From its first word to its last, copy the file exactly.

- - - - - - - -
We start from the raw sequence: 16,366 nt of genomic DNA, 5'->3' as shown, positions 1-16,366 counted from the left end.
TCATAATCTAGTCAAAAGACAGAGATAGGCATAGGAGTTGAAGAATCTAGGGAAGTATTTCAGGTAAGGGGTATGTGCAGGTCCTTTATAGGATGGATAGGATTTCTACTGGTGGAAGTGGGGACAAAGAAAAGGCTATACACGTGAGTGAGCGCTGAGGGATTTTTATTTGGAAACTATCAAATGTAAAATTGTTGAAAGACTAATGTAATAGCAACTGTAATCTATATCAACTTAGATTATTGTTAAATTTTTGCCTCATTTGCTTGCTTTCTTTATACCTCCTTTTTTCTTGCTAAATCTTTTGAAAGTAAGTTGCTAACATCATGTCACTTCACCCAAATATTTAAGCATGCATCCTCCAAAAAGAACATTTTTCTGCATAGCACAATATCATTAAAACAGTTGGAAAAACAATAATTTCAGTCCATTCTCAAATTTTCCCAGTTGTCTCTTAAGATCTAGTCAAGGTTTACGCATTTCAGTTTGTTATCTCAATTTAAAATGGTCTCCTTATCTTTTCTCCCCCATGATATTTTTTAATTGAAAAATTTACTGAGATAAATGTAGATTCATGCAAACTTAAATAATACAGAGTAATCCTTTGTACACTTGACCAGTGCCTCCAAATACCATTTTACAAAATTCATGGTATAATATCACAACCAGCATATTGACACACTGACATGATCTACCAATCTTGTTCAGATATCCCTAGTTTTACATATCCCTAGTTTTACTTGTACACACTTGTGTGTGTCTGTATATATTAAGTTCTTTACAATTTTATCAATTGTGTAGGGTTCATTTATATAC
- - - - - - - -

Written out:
We start from the raw sequence: 16,366 nt of genomic DNA, 5'->3' as shown, positions 1-16,366 counted from the left end.
TCATAATCTAGTCAAAAGACAGAGATAGGCATAGGAGTTGAAGAATCTAGGGAAGTATTTCAGGTAAGGGGTATGTGCAGGTCCTTTATAGGATGGATAGGATTTCTACTGGTGGAAGTGGGGACAAAGAAAAGGCTATACACGTGAGTGAGCGCTGAGGGATTTTTATTTGGAAACTATCAAATGTAAAATTGTTGAAAGACTAATGTAATAGCAACTGTAATCTATATCAACTTAGATTATTGTTAAATTTTTGCCTCATTTGCTTGCTTTCTTTATACCTCCTTTTTTCTTGCTAAATCTTTTGAAAGTAAGTTGCTAACATCATGTCACTTCACCCAAATATTTAAGCATGCATCCTCCAAAAAGAACATTTTTCTGCATAGCACAATATCATTAAAACAGTTGGAAAAACAATAATTTCAGTCCATTCTCAAATTTTCCCAGTTGTCTCTTAAGATCTAGTCAAGGTTTACGCATTTCAGTTTGTTATCTCAATTTAAAATGGTCTCCTTATCTTTTCTCCCCCATGATATTTTTTAATTGAAAAATTTACTGAGATAAATGTAGATTCATGCAAACTTAAATAATACAGAGTAATCCTTTGTACACTTGACCAGTGCCTCCAAATACCATTTTACAAAATTCATGGTATAATATCACAACCAGCATATTGACACACTGACATGATCTACCAATCTTGTTCAGATATCCCTAGTTTTACATATCCCTAGTTTTACTTGTACACACTTGTGTGTGTCTGTATATATTAAGTTCTTTACAATTTTATCAATTGTGTAGGGTTCATTTATATAC